Nursing leaders have warned of a major crisis as 56,058 NHS jobs across the UK are due to be cut.
In England, the post cuts have increased by 50 percent with 48, 029 NHS posts set to be axed or already lost since the Royal College of Nursing (RCN) began tracking post losses in April 2010. The figure was 30,873 seven months ago.
An RCN analysis of 41 trusts in England revealed that clinical posts make up almost half of the total workforce cuts with nursing posts accounting for more than a third of the posts earmarked to be cut.
"Cutting staff numbers by up to a quarter and axing a third of nursing posts will undoubtedly have a deep and potentially dangerous impact on patient care. There is clear evidence that the quality of care and patient safety is improved when you have the right numbers and skills in place on wards," RCN chief executive & general secretary Peter Carter said in a statement.
"Staffing levels should be based on rigorous clinical evidence and should not be arbitrarily lowered in a short-sighted effort to save money. We are currently working with Peers to table amendments to the Health and Social Care Bill to ensure mandatory safe staffing levels," Carter added.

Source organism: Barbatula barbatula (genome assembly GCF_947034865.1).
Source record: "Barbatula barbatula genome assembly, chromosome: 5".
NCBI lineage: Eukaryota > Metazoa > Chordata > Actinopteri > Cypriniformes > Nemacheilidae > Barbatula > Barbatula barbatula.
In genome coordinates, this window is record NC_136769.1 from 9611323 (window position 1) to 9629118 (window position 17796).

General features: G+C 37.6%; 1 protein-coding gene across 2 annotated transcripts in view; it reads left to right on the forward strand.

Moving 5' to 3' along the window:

He described the new figures as "deeply worrying."
The RCN report has also revealed a number of trends including downbanding - when registered nurses are replaced with nurses of a lower band or unregistered nursing assistants; cuts to preventative services, to the community sector, and to mental health services.
In addition, many NHS organisations are now attempting to move away from nationally agreed pay and conditions in attempts to meet their savings targets.
The RCN has always accepted that savings need to be made on the NHS, but says that cutting frontline staff and services that vulnerable patients rely on is not the way to do it.